Skip to main content
Original Issue

INSIDE PITCH (Statistics through June 17)

Baltimore leftfielder Gary Roenicke hit a grand slam home run with two out in the eighth inning against New York in Yankee Stadium on Sunday. The homer won a game for pitcher Mike Flanagan and $1 million for Anne M. Sommers of College Park, Md. Flanagan was grateful; Ms. Sommers was ecstatic.

But wait. This gets better.

Ms. Sommers, a 45-year-old secretary, isn't a baseball fan. She has never been to an Orioles game. She had never heard of Gary Roenicke. She entered the team's Home Run Sweepstakes by accident. What does she think of Roenicke now? "He's a great guy," she says with a laugh. "I'd like to see him play." See him play? She can buy his contract.

This is how it happened. Ms. Sommers unwittingly entered the sweepstakes by using an automatic teller at a branch of the Equitable Bank. Every Oriole game this season has one sweepstakes inning, and each hitter in that inning bats for a contestant. The jackpot starts at $1,000 per sweepstakes inning and increases in $100 increments when the Orioles fail to hit one out. The pot was $3,000 last Sunday, but it jumped to $1 million when Eddie Murray walked to load the bases. Roenicke then hit a 1-0 pitch into the leftfield stands off Dennis Rasmussen.

Ms. Sommers probably never heard of Dennis Rasmussen, either.

Commissioner Bowie Kuhn was in Italy last week when he heard about the Cubs-Indians trade snafu: Chicago got pitchers Rick Sutcliffe and George Frazier and catcher Ron Hassey, and Cleveland didn't get outfielder Mel Hall and top minor league outfielder Joe Carter. The commissioner should have blocked the deal "in the best interest of baseball"—just as he prevented Charlie Finley's 1976 closeout sale of Vida Blue to the Yankees and Joe Rudi and Rollie Fingers to the Red Sox. Instead, he did nothing. Pass the pasta.

Chicago G.M. Dallas Green made a dumb but honest mistake by neglecting to renew waivers on Hall and Carter. But it's the Indians who are suffering because Hall and Carter went into nonplaying limbo, while Sutcliffe, Frazier and Hassey were allowed to join the Cubs. Disgraceful. All players should have remained in place.

One of the arguments Kuhn made in 1976 might have been trotted out here. "Shorn of much of its finest talent," Bowie said in part, "the Oakland club has little chance to compete effectively in its division.... If, as contended by the participants, the commissioner lacks the power to prevent a development so harmful to baseball as this, then our system of self-regulation for the good of the game and the public is a virtual mirage."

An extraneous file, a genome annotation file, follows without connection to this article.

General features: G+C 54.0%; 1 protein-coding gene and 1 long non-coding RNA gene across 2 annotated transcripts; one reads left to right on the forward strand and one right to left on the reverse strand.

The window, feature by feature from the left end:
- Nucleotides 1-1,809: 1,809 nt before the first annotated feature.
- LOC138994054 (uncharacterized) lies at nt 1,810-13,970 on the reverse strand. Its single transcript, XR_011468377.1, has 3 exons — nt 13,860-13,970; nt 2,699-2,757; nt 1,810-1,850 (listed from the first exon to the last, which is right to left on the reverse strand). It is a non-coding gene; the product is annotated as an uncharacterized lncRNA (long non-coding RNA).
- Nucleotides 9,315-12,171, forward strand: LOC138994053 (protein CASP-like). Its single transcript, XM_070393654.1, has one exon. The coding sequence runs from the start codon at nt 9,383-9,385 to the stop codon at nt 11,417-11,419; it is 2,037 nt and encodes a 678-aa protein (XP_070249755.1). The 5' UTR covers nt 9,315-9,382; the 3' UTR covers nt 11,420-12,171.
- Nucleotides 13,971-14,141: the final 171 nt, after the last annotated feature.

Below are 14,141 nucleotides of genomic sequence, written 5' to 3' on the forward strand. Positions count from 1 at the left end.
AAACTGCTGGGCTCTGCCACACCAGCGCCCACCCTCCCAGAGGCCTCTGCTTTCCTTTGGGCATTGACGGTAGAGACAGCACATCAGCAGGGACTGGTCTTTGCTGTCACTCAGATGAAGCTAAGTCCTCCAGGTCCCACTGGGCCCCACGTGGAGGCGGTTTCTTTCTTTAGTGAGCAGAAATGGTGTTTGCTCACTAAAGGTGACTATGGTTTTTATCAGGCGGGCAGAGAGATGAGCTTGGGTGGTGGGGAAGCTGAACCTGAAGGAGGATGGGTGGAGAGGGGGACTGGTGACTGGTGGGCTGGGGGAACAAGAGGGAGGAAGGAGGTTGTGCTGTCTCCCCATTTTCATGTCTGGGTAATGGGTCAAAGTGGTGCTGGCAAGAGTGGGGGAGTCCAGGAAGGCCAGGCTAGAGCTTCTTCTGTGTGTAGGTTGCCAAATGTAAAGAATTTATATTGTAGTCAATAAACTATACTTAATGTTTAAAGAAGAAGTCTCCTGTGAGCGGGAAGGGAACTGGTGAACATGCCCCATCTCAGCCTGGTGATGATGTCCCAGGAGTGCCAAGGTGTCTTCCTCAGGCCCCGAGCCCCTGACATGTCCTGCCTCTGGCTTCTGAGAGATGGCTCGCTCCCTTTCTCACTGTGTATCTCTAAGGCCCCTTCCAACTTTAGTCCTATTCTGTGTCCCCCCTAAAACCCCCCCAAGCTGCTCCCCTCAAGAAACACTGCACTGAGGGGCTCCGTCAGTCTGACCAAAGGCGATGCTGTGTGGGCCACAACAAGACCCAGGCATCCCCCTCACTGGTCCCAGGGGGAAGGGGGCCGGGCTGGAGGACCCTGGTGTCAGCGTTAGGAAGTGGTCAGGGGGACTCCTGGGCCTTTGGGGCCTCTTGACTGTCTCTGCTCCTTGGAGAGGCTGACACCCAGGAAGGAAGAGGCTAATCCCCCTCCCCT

On Sunday the Indians weren't sure when they might get Carter and Hall, or who the Cubs might have to substitute if there are waiver claims on them this week. There was even a chance the Cubs' competitors in the National League East could keep making waiver claims on any potential substitutes to sabotage the deal. If Hall and Carter cleared waivers, the stink would be even worse. The NL East may be the most balanced division in the game; if you were the G.M. of, say, the Phillies or Mets, would you let the Cubs backtrack and complete a deal that could make them the team to beat?

When A's catcher Mike Heath found out that Sutcliffe had changed leagues, he snorted, "Good riddance. Glad to get him out of the American League." In his final AL start last week, Sutcliffe had kept his alleged promise to knock Heath down by throwing a pitch behind his head. Sutcliffe was supposed to be retaliating for a 1982 incident in which Heath blocked the plate rather aggressively as Andre Thornton tried to score.

"Sutcliffe yelled at me that he was going to hit me in the head," Heath said about the '82 incident.

According to the A's Lary Sorensen, an Indian in '82, "I played with those guys. I know exactly what they're doing."

"You're not going anywhere," said Cincinnati second baseman Ron Oester last week as he overheard Dave Concepcion's latest complaint about being made a swing man after having been the shortstop for the past 10 years. "They couldn't trade you and me both for Mario Mendoza."... The Giants' Atlee Hammaker, an All-Star pitcher in '83, is in Class AAA on a rehab program; he tested his damaged rotator cuff for the first time on Saturday, pitching three innings without pain but allowing two earned runs.... Dickie Thon, the Astros' All-Star shortstop, hopes his depth perception will improve in time for him to return this season, but it's likely that Thon, beaned by a Mike Torrez pitch the first week of the season, will not play until 1985.... The Cubs' Leon (Bull) Durham is healthy and hitting, and there's a connection. Durham, bothered by leg injuries the past three years, started exercising in a pool last winter—leg lifts and running—and is continuing that program during the season.... Things frustrated managers say. Joe Torre watched Padre rightfielder Tony Gwynn get two hits, drive in a run, throw out two runners and make a brilliant catch as the Braves lost 7-6 last Tuesday. "The rightfielder," Torre said, "must be the best player in the history of the game."